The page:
Tamara Chin received her BA from Harvard College in Classics and Literature and PhD from U.C. Berkeley in Comparative Literature (classical Chinese, Greek, Latin).  She recently published “Savage Exchange:  Han Imperialism, Chinese Literary Style, and the Economic Imagination “ (Harvard, 2014).

Exciting lectures coming up:

Stephen F. Teiser, Professor, Princeton University
“The Origins of the Dunhuang Manuscripts”
Friday, April 10 at 7:30 p.m. (Note new day)
Knight Building, 521 Memorial Way, Room 102

Zhijian Qiao, Ph.D. candidate in History, Stanford University
“’The Tea Road’:  Shanxi Merchants and the Expansion of Chinese Trading Network in the Mongolian Steppe”
Thursday, May 21 at 7:30 p.m.
Knight Building, 521 Memorial Way, Room 102

Tamara Chin and Stephen Teiser’s talks are co-sponsored by the Silk Road Foundation, CEAS, and the Ho Center for Buddhist Studies at Stanford University.
__._,_.___

Posted by: Connie Chin <csquare@stanford.edu>


TRANSLATION COURSE

Announcement: Summer School in Buddhist Translation Studies with Gregory
Forgues

University of Vienna, Sept. 14–25, 2015

The Practice of Translating Buddhist Texts

Sponsored by the Khyentse Foundation Buddhist Translation Studies (BTS)
Program at the University of Vienna

Large collections of Buddhist texts available in Tibetan and Sanskrit
continue to remain untranslated. As a wider range of readers show an
interest in Buddhist literature, offering translations of these works that
are both accurate and readable is becoming a central objective of Buddhist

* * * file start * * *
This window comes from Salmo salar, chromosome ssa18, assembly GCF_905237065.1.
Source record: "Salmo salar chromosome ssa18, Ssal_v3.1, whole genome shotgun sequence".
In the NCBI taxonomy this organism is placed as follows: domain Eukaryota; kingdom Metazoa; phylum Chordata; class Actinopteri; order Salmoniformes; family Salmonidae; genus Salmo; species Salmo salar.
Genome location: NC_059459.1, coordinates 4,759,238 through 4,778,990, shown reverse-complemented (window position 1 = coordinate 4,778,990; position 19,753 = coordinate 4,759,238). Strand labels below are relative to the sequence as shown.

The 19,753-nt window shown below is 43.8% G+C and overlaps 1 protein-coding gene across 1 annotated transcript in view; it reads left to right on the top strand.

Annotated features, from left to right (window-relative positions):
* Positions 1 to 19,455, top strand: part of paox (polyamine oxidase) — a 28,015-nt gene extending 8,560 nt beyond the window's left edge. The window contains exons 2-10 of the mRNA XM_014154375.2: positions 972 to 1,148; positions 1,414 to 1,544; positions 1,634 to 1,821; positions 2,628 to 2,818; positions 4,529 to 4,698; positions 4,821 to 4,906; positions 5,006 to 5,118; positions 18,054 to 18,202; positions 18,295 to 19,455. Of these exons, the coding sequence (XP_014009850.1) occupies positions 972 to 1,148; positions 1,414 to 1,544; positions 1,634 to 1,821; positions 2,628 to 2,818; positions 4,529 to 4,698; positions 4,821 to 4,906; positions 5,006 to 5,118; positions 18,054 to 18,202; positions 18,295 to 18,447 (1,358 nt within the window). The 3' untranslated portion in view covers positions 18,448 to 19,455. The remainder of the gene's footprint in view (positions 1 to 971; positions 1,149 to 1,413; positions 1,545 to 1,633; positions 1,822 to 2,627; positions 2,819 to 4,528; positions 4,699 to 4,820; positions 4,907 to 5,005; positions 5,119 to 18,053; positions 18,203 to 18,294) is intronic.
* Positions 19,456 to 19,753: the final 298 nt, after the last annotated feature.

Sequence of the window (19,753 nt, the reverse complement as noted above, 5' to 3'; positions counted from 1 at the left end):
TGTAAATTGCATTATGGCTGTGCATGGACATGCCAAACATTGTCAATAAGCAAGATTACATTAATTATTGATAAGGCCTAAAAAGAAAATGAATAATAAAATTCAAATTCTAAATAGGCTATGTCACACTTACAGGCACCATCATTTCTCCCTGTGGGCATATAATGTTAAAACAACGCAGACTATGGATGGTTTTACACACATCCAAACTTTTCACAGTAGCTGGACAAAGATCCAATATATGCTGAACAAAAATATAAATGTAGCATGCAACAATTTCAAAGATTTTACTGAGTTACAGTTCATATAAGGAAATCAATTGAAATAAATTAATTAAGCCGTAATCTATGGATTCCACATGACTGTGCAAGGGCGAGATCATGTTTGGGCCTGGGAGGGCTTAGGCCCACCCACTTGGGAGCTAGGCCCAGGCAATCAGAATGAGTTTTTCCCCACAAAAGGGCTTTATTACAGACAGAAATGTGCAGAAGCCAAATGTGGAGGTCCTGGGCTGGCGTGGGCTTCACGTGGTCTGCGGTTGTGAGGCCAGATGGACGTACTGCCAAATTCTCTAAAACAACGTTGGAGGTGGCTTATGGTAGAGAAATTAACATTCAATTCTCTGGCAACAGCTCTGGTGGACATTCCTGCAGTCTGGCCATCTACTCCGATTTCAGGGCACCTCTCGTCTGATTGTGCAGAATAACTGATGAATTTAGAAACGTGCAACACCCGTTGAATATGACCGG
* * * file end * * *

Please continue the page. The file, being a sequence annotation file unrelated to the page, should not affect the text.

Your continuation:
Translation Studies.

Translating is a complex operation, a multifaceted process in which both
theoretical aspects and practical methods are important to improve the
quality of a translator’s work. In the course of this summer school at
Vienna University, we will explore theoretical issues regarding the
translation of canonical texts together with the use of practical tools
needed for the activity of professional translators of Buddhist
literature.

New tools, such as corpus-based and computer-assisted translation software
as well as translation memories, are now available to facilitate the work
of translators. In addition, online projects regarding Buddhist
terminology have been recently implemented. All these options make the use
of corpus-linguistic methods particularly relevant to improve the quality
of translations. The focus of the course will be on Mahāyāna sūtras, such
as the Saṃdhinirmocana Sūtra. We will compare various available
translations and discuss the choices made by translators. We will also
refer to texts from genres specific to Tibetan literature in order to
illustrate particular translation issues.

Participants will have the chance to practice and enhance their skills
through active in-class translation and group discussions.

Course Instructor: Mag. Gregory Forgues (Vienna University / 84000)

Language of instruction: English

Prerequisites: 4 semesters Sanskrit and/or Tibetan

Course Fee: none

Application Deadline: Sept 12, 2015
Contact: gregory.forgues@univie.ac.at


-- 
Prof. Dr. Klaus-Dieter Mathes
Head of Department
University of Vienna
Faculty of Philological and Cultural Studies
Dept. of South Asian, Tibetan and Buddhist Studies
A-1090 Vienna, Spitalgasse 2, Hof 2.7
T +43-1-427743552

México-China

Estimados amigos e interesados en China y la relación México-China:

Por este medio nos permitimos informales que Romer Cornejo dictará una conferencia en el marco del Ciclo de Conferencias China-México del Cechimex titulada
"LA POLÍTICA CULTURAL DE CHINA HACIA AMÉRICA LATINA".